1 hour ago
Wednesday, March 24, 2010
My hubby and I went to a free movie prescreening. It was described as an Alfred Hitchcock type of murder mystery and had a superb list of actors. I'm not going to divulge a title or too many details, because it's possible that they will fix some of the problems before it hits the big screen. IF it ever gets to the big screen. The plot was so awful I'm not sure they will let anyone ever see this film again.
I tried to keep an open mind, but as the film continued it got worse. Plot hole after plot hole emerged until it culminated in supreme badness. I can tell you the exact moment when the badness peaked. There was a scene where the con artists look at each other and ask, "Where's his cell phone?" Then they cut to a grave site where the phone is ringing. The entire theater (which was full, by the way) started laughing. It was as if all of the badness of the movie hit a level that was so high, we couldn't not laugh. Even the most polite audience member had to giggle at the outrageous plot. I call this the badness climax.
I felt really sorry for the actors. They tried their best, but the writing was so bad it was almost painful to watch them uttering nonsense. This film really pointed out for me how important it is not to have plot holes and not to ever talk down to your audience.
In the first ten minutes of the film, we learn the protagonist's secret. Yet, a detective who is interested in her (because she is so eccentric) pursues a clue to her past. Towards the end of the movie the detective discovers what this clue means. Unfortunately for the audience members, we already had the information. So lesson number one for us writers: if we have someone working on solving a clue, the solution needs to add something to the story. If it doesn't, we need to take the entire thread out.
There was a lot of redundancy in the movie as well. A couple mentions a cell phone, and then we hear the cell phone, and then we hear the cell phone again, and then there's a close-up of the cell phone. WE GET IT! The cell phone's in the grave! Lesson number two for us writers: trust our readers.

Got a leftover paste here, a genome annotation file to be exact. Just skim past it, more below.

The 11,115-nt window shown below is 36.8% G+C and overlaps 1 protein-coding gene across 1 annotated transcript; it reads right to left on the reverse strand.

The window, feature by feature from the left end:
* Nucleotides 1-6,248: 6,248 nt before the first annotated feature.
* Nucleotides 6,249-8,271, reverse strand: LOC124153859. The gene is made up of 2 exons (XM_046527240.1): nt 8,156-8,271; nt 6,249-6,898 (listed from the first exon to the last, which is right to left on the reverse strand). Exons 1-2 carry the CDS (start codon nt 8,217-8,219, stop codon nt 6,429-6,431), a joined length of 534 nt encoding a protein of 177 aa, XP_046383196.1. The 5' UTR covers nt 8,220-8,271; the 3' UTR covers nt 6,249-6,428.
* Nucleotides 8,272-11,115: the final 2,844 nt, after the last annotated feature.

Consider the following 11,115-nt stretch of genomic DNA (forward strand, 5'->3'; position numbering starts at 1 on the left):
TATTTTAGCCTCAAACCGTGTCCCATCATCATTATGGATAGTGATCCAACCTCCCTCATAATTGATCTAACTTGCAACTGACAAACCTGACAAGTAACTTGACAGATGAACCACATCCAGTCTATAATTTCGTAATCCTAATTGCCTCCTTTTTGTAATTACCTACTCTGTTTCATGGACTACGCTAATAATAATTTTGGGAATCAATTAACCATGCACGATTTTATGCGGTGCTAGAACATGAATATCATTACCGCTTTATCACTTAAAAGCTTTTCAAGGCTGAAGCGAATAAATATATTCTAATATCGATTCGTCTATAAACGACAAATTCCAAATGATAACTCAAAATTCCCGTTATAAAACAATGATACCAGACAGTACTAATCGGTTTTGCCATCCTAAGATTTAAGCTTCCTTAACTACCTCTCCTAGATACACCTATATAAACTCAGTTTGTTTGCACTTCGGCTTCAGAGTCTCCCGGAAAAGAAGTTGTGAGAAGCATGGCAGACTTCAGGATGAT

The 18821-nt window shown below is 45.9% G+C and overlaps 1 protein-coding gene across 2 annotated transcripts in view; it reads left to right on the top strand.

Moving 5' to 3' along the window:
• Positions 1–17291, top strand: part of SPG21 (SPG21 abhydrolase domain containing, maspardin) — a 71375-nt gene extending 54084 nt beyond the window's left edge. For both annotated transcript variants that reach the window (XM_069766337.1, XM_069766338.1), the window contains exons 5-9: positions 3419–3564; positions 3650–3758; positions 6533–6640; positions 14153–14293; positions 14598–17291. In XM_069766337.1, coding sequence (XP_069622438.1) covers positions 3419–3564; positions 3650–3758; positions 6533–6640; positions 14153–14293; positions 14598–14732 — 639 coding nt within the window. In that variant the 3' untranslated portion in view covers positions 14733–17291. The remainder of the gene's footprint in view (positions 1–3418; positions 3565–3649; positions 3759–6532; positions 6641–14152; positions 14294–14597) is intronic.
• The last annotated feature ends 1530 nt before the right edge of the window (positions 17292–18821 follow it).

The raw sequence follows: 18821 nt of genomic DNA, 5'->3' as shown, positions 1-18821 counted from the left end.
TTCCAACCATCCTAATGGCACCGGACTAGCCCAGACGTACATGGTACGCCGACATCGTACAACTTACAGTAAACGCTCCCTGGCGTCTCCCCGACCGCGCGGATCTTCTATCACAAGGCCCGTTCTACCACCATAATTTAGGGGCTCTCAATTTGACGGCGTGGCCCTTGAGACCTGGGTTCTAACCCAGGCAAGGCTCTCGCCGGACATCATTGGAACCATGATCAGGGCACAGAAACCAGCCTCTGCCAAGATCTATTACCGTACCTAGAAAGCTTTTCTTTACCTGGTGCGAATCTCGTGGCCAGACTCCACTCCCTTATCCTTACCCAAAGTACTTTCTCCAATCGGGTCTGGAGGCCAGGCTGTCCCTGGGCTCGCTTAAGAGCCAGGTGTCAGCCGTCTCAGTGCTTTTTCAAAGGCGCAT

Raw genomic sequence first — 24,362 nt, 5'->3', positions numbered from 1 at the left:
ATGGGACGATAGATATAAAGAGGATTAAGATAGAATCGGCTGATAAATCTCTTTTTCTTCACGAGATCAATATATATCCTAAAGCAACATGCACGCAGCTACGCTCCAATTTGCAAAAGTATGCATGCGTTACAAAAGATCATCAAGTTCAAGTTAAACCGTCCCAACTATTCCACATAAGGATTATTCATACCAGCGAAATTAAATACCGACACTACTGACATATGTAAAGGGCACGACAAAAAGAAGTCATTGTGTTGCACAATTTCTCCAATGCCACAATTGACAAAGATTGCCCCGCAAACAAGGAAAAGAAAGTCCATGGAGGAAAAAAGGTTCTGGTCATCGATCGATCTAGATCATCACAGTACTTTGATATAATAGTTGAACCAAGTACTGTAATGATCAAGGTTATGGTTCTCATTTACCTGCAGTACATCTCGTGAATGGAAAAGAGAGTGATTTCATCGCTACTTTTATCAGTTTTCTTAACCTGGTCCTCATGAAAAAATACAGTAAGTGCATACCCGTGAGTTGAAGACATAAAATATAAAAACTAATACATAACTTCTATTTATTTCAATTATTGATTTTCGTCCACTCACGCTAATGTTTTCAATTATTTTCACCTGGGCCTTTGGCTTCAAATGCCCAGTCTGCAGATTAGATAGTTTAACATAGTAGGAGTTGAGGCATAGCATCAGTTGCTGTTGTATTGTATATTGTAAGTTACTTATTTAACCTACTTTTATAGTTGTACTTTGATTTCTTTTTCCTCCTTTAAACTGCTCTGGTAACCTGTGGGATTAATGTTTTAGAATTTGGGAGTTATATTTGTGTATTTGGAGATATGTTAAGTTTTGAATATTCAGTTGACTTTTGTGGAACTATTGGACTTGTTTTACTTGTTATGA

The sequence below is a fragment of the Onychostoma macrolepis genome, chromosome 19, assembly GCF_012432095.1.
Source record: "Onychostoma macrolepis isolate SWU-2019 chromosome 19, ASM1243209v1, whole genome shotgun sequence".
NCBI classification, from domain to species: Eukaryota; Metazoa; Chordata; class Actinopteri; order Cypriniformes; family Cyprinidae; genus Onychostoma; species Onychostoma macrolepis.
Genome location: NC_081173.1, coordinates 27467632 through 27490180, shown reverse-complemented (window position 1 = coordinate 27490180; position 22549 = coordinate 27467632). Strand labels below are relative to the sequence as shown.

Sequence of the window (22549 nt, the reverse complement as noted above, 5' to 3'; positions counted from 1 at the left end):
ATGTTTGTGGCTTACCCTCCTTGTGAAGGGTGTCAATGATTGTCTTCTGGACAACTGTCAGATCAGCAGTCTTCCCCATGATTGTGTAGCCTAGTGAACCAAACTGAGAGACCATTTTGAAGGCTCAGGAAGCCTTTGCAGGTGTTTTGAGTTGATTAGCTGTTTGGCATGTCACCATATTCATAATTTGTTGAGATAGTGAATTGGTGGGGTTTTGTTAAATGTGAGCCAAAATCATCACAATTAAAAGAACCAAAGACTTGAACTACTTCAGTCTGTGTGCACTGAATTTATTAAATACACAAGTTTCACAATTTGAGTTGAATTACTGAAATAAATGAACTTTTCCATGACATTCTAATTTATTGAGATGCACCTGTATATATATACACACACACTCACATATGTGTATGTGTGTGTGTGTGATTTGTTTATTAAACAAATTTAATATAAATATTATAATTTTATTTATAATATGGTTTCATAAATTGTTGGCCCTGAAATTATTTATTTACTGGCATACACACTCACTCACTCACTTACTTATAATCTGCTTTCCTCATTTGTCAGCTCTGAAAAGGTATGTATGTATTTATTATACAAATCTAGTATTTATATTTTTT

The plot just didn't work. I can't say too much without giving away what movie I'm referring to. Let's just say there was no reason that a murder needed to happen. It was possible to do the con in a much easier manner, many years before the movie occurs. Sometimes I'll get an idea for a scene or maybe a cool ending, but I can't get the rest of the story to work right. This movie felt like someone wanted to write a cool mystery, but didn't take the time to make it believable. One thing I learned during revisions of The Shaman Apprentice is that if I thought long enough I could find a solution to a problem. The one thing we can't be afraid of is confronting plot holes in our work.
There was one thing that I winced at because it was a large part of my first revision of The Shaman Apprentice. In the movie, there wasn't a definitive reason for the protagonist's main struggle. At times it pointed to one reason, and then at other times it pointed to another. There was great potential for character development, but it didn't work simply because there was too much confusion. Our protagonists need to have a focused motivation for what they want to achieve.
It's always easier to see problems in another's work than it is in our own. Still, we have to try to look realistically at our fiction--whether we're writing a murder mystery, a vampire romance, or a science fiction novel.